Goodbyes are never easy. Especially when it is the final one. We returned home last night from an eight day trip to Victoria. It was a final goodbye to a gentle man. A man we have known for most of our lives. The week was filled with tears, love and laughter.
As we laid him to rest, many a story was told by those who knew him best. His two sons and grandchildren shared memories with us. Some of them were familiar stories of a man who lived in the country and had a passion for the bush. Some were of the variety ‘don’t tell Mum…’ This was the first time she heard those ones. Stories of driving to the local corner store in the tractor with his grand-daughter to buy an icecream. Of a trip to the local hardware store to buy dynamite with his 13 year old son – to teach him how to handle explosives. Of catching and teaching the kids how to handle snakes. Of the collection of ‘thingamies’ over decades. Hundreds of them carefully stored in a huge shed. Anything from old cars, timber, bone handled knives destined to be made into something that never eventuated. A mezanine floor was added when room ran out. And when that filled another huge shed was added. Of the inevitable decluttering that saw him rescuing ‘thingamies’ tossed into dump bins for disposal. They might still be of use for something….
The rest of the week saw us continue telling tales about this man of few, soft words. His actions spoke far more loudly. Many who knew him have told their own tales in messages and cards.
One of my first memories of him is typical Les. He loved the outdoors. Camping. Adventuring with the lads. At the time we were all teenagers living in far north Queensland. Much of our time was spent outdoors. Back in the pre-electronics era when we made our own entertainment. One such trip saw us head off to an isolated place called Fountain Springs. There was a small lake, girded by tall, majestic cliffs. Les disappeared. When I asked where he had got to someone pointed to the cliffs and said There! It took a while for me to see him. He was almost at the top, having scaled the cliffs barefooted, like spiderman. How he managed to find hand and foot holds is beyond me.
TRH (The Retired Husband) told many a camping story. There was the time they found some sweating, old dynamite in an abandoned mine which of course led them to blowing up a termite mound. Their only shelter from the blast was a thin old tree trunk. It’s a wonder they survived.
Then there was the time when the four wheel drive they were in was left teetering on three wheels off the edge of a cliff. A very cool headed friend told the rest of the lads to not move while he gunned the engine and reversed the car to safety. They lived to tell the tale.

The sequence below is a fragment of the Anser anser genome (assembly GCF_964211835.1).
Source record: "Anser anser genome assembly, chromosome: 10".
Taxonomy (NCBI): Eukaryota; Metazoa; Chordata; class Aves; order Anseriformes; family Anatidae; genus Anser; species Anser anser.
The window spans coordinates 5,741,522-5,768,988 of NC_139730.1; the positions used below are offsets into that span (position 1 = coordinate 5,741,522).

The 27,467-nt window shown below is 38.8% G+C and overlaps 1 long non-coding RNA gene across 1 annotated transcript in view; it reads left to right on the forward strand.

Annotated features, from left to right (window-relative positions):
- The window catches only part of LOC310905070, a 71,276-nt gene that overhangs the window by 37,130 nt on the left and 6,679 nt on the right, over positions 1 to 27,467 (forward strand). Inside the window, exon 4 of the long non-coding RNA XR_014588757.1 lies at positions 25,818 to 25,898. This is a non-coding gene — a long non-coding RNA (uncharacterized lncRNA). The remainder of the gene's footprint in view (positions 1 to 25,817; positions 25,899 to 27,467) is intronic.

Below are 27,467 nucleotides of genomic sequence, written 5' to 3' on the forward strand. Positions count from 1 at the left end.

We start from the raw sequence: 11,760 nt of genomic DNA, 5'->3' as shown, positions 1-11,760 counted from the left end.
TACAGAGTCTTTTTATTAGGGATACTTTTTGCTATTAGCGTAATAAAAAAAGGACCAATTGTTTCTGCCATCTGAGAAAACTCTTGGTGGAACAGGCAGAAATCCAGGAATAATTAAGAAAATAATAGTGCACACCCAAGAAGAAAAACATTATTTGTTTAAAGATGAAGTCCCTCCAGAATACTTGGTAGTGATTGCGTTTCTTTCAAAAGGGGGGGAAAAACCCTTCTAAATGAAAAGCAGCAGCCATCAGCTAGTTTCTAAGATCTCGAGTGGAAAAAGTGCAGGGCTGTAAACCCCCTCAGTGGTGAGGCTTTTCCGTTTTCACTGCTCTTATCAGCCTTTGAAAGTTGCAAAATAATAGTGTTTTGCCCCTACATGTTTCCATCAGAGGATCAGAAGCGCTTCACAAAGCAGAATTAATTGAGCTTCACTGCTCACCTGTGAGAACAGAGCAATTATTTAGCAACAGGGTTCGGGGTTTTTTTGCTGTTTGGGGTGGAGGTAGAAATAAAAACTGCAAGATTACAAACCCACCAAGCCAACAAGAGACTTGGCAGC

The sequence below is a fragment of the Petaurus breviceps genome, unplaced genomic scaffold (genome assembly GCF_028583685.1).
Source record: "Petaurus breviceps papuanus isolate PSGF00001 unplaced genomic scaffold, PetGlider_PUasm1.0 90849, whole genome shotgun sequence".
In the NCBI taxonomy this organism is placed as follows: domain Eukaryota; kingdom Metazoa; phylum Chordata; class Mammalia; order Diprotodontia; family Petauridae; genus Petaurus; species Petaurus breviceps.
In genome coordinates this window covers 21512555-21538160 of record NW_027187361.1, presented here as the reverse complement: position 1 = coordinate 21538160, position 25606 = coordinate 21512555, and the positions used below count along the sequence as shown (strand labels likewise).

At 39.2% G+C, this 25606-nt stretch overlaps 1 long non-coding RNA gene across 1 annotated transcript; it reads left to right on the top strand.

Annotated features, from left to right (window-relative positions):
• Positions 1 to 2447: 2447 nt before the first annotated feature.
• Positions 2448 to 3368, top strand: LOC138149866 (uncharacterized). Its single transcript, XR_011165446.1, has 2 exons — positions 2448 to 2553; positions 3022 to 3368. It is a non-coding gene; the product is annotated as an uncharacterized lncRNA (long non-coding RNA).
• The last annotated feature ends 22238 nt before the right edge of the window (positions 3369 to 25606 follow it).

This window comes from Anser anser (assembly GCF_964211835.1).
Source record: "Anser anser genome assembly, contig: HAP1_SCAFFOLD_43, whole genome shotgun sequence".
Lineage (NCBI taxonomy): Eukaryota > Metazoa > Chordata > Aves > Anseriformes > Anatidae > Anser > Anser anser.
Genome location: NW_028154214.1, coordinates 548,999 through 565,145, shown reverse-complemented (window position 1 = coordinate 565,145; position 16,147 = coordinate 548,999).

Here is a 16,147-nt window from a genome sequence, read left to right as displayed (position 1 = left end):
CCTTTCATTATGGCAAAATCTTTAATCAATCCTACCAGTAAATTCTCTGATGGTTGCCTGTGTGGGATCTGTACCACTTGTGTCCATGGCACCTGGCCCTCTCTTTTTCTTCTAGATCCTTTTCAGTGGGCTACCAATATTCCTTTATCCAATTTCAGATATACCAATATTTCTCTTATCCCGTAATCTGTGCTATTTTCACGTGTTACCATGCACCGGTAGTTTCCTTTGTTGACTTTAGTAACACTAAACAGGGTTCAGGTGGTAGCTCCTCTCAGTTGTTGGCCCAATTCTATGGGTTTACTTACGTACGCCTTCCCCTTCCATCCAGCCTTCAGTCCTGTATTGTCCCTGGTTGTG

And the time when a very large wild boar with a sore head chased them all into the branches of a nearyby tree.
Then there was the time when they went on a fishing and hunting trip. My cousin, newly arrived from Finland, went along. Les being Les, found a carpet python. He wrapped it around the toilet roll holder inside a long drop (= dunnie = outdoor toilet). Inevitably nature called and my cousin sauntered in to do his business. The other lads stood around expectantly waiting for the showdown. They were not disappointed. When Matti reached for the paper, he saw the snake. Of course. With a mighty roar he exploded through the door of the dunnie, taking it off its hinges, with his pants around his ankles. Apparently it was a spectacular exit worthy of the wait.
My brother-in-law Les was a remarkable man in many ways. His passion for native plants saw him plant his own mini rainforest on their property. Many were grown from seeds collected all over this great land. He constructed a home for his wife. Everything in it is solid timber. It is beautiful beyond description. Over twenty years of love and labour saw them live in it for a bit over two years before ill health forced them to sell and move. It now belongs to a family who treasure and love it as much as they.
Les was many things to many people. Above all, he was a friend to them all. He will be missed.
© Raili Tanska
than your words.